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The Guild of Salt and the King's Messenger

England Is On The Brink of War

Robin Isard

AD 1173.

England is on the brink of war. Loyalties are divided across the nation and nobody is safe.

Young acolyte, Ralph and his friend, Harold, are thrust into the chaos of the warring factions when they are tasked to deliver a vital message to the Royalist forces.

Esmé, a young noblewoman, sets out on a quest to recover her inheritance while escaping the abusive grasp of her betrothed.

The travellers cross paths and form an unlikely alliance. But as the land becomes increasingly lawless and filled with danger, will the bond of their friendship prove strong enough when faced with the harsh realities and brutal savagery of a revolt against King Henry II Plantagenet?

Book Excerpt or Article

“This man was a messenger of the King, one of his heralds. Look at him. He didn’t fall from his horse, Ralph. The war overseas, the revolt against the king, it isn’t over, as people this side of the channel believe.” Ralph stood in shock, his third of the night.

For the better part of a year, war had raged in northern France. This wasn’t unusual, but the thunderclap at the core of the conflict was its origin: the king’s own son had raised a hand to his father’s cheek. Henry II — the King the Father — had been attacked by his eldest, Henry, the King the Son. Eighteen years old and impatient for power, his vanity made a virtue by the French king, the Young King had revolted.

The Old King met the onslaught in France. He resolved to defend his ancestral home, the spiritual centre of the Plantagenet dynasty, Anjou, and the 15 Old King savaged his enemies. By the autumn, he’d broken the rebels, and the kings — Father and Son — reconciled. So said the news from France over the last few months.

“But —” sputtered Ralph.

“But Robert, Earl of Leicester feels humiliated by the Old King, and he’s determined to square the account. At the peace accord, where all combatants gathered to witness Father and Son exchange the kiss of peace, Leicester fell to arguing with the Old King. He even attempted to draw a weapon in the Presence. He had to be dragged from the room. Unfortunately, he managed to escape to Flanders before judgment could be passed on him.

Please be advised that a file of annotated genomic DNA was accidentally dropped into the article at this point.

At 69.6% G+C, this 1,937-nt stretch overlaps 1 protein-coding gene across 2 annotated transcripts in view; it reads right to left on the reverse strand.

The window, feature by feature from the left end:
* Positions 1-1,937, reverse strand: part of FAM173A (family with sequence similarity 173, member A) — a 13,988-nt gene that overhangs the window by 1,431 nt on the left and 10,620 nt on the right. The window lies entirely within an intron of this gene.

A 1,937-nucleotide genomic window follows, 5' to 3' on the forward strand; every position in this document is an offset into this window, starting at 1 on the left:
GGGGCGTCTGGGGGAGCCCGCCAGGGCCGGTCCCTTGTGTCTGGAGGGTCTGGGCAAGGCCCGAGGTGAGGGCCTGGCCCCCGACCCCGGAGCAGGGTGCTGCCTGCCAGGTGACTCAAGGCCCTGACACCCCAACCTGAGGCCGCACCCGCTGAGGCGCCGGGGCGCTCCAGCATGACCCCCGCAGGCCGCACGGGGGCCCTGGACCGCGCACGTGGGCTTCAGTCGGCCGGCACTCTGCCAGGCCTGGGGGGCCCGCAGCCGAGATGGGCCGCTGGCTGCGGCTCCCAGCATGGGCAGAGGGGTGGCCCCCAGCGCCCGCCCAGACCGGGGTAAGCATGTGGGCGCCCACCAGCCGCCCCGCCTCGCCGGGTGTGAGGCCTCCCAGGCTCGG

Sir Bertram came face to face with the young scribe. “Ralph. We know the Earl’s plans. Our spies — merchants, messengers — tell us he’s gathered an army in Flanders. And ships enough to carry them.”

Ralph looked around the room. Everyone seemed to be looking at him. He snapped his mouth shut, only just realizing it was open.

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Robin Isard is a faculty librarian and archivist at a small liberal arts university in Canada.

He studied history at Western University and started his library career working at the Washington DC public library as Head of Intranet Development.

Following that, he lived many years overseas, primarily in West Africa building IT infrastructure in The Republic of the Gambia, Sierra Leone, Guinea Bissau and Guinea Conakry. He also worked in Ethiopia and Uganda on a telehealth project on behalf of The Hospital for Sick Children in Toronto, Canada.

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